Obesity among toddlers from low-income families has been on the decline in recent years, according to new research from federal agencies.
However, the obesity prevalence of 14.5% for this group still significantly exceeds the national average.
“Continued initiatives to work with parents and other stakeholders to promote healthy pregnancies, breastfeeding, quality nutrition, and physical activity for young children in multiple settings are needed to ensure healthy child development,” according to the authors from the Centers for Disease Control and Prevention (CDC) and the Department of Agriculture.
They studied data on children age 2-4 years in the Special Supplemental Nutrition Program for Women, Infants, and Children (WIC), which provides low-income families with nutritious food, education on healthy eating and referrals for care.
The team detailed its findings in the report “Trends in Obesity Among Participants Aged 2-4 Years in the Special Supplemental Nutrition Program for Women, Infants, and Children – United States, 2000-2014,” published Thursday in the Morbidity and Mortality Weekly Report.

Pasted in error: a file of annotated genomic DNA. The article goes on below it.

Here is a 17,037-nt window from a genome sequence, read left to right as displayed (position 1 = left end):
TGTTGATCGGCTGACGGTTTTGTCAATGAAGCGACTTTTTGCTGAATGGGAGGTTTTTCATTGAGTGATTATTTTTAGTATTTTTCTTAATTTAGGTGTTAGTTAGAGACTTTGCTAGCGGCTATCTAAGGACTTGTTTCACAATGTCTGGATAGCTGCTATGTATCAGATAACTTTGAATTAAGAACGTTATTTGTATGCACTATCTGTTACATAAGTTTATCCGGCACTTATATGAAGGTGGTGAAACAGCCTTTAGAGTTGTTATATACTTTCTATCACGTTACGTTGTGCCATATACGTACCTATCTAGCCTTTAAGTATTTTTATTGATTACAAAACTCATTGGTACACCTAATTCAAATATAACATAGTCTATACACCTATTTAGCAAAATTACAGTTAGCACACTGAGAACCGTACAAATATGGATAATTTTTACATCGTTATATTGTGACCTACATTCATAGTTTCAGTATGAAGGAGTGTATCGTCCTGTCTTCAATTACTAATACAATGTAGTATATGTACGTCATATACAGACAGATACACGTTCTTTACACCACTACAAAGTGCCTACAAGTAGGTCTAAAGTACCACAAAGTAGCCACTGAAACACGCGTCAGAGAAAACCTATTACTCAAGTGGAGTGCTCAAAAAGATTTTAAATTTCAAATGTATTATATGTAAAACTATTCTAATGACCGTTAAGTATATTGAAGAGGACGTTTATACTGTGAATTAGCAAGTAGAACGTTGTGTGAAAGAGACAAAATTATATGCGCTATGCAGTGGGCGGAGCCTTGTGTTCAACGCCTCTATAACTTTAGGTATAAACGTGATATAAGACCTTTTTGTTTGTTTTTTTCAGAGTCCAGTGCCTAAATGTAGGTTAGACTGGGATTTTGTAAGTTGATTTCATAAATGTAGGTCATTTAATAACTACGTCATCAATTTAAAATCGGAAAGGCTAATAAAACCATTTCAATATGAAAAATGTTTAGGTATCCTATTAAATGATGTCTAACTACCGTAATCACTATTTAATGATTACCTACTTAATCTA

It found the following prevalence of obesity:
- 14.5% in 2014,
- 15.9% in 2010,
- 15.5% in 2004, and
- 14% in 2000.
From 2010-’14, there were statistically significant declines in obesity rates among all five ethic groups in the study, including the two with the highest prevalence — American Indian/Alaska Native and Hispanic children.
Rates dropped significantly for 34 of the 56 WIC agencies in 2010-’14, which includes those in the states, Washington, D.C., and U.S. territories. Puerto Rico experienced the largest decline, going from 20.3% to 13.9%.
The authors credited the 2009 move to make WIC food packages more nutritious by aligning them with the Dietary Guidelines for Americans and the Academy’s infant feeding guidelines as well as initiatives like Let’s Move.
Despite the improvements, obesity prevalence among low-income children still is high compared to the national average of 8.9% for a similar age group — 2- to 5-year-olds from 2011-’14.
“To reduce the high prevalence of early childhood obesity among low-income families, new and continued implementation of evidence-based measures are needed to support and educate pregnant women, ensure parents and families have the appropriate information about healthy behaviors, and encourage stakeholders across various settings and sectors to create supportive nutrition and physical activity environments,” authors wrote.